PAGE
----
Children who had a diet that included cow's milk products, egg and peanut before age one were less likely to develop sensitization to the corresponding foods, according to new research presented at the ATS 2016 International ...

Peanut in household dust linked to peanut allergy in children with eczema during infancy

November 18, 2014
A new study led by researchers at King's College London in collaboration with the US Consortium of Food Allergy Research and the University of Dundee has found a strong link between environmental exposure to peanut protein ...

Children with food allergies predisposed to asthma, rhinitis

August 25, 2016
Children with a history of food allergy have a high risk of developing asthma and allergic rhinitis during childhood as well. The risk increases with the number of food allergies a child might have, say researchers from The ...

Anaphylaxis risk up for siblings of peanut allergic children

June 14, 2016
(HealthDay)—The risk of anaphylaxis is increased upon peanut introduction in siblings of children with peanut allergy, according to a study published online June 13 in Allergy.

Recommended for you

New genetic study could lead to better treatment of severe asthma

December 12, 2018
The largest-ever genetic study of people with moderate-to-severe asthma has revealed new insights into the underlying causes of the disease which could help improve its diagnosis and treatment.

Researchers discover unique immune cell likely drives chronic inflammation

December 11, 2018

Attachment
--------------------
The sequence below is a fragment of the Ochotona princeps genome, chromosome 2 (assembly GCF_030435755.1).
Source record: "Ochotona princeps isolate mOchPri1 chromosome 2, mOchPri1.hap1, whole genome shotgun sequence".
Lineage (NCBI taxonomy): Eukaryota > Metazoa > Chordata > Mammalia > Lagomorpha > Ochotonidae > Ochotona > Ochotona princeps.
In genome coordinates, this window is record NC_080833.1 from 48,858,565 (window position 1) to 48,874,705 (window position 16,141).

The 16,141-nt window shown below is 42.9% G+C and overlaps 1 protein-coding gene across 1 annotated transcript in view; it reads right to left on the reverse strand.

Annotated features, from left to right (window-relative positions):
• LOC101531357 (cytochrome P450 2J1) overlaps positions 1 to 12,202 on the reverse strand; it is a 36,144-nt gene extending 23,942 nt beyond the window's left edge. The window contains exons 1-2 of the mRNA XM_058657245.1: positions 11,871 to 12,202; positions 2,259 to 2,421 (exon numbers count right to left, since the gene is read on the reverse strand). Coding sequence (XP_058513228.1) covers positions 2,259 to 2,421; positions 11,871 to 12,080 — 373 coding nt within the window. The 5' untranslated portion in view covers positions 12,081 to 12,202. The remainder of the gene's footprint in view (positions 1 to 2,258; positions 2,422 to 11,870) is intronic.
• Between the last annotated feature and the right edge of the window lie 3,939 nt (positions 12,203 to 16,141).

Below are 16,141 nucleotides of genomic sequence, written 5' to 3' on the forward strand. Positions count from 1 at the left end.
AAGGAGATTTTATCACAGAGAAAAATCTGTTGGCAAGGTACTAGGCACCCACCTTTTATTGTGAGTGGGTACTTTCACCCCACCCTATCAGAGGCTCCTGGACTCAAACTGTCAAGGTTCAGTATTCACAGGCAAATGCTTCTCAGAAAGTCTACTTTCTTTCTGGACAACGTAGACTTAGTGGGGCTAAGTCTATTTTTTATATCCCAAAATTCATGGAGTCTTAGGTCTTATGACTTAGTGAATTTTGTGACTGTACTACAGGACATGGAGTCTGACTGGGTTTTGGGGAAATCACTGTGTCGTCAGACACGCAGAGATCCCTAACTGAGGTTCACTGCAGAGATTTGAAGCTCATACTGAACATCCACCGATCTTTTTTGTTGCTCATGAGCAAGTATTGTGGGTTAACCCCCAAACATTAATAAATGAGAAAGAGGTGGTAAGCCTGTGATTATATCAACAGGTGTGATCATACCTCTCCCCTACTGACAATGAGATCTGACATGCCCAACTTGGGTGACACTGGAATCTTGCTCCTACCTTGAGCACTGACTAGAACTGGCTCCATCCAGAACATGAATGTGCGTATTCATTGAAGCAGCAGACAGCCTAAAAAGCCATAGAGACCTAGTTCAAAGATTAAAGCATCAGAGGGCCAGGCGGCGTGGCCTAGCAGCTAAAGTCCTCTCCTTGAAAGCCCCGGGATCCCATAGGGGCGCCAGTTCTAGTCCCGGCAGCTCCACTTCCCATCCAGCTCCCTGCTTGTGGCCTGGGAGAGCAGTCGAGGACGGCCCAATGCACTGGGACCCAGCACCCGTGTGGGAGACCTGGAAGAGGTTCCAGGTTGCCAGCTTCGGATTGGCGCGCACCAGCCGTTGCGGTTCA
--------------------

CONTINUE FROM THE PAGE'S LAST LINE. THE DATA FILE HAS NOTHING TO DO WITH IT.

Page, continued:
For the first time, researchers have identified that an immune cell subset called gamma delta T cells that may be causing and/or perpetuating the systemic inflammation found in normal aging in the general geriatric population ...

Macrophage cells key to helping heart repair—and potentially regenerate, new study finds

December 11, 2018
Scientists at the Peter Munk Cardiac Centre have identified the type of cell key to helping the heart repair and potentially regenerate following a heart attack.

Study identifies a key cellular mechanism that triggers pneumonia in humans

December 11, 2018
The relationship between influenza and pneumonia has long been observed by health workers. Its genetic and cellular mechanisms have now been investigated in depth by scientists in a study involving volunteers and conducted ...

Immune cells sacrifice themselves to protect us from invading bacteria

December 11, 2018
Immune systems are working overtime as winter approaches. Stomach flu can turn the strongest individual into a bedridden convalescent. Viruses are spreading in kindergartens. This year's flu is approaching in full swing. ...

New light-based technology reveals how cells communicate in human disease

December 11, 2018
Scientists at the University of York have developed a new technique that uses light to understand how cells communicate in human disease.

0 comments

Please sign in to add a comment. Registration is free, and takes less than a minute. Read more

Click here to reset your password.
Sign in to get notified via email when new comments are made.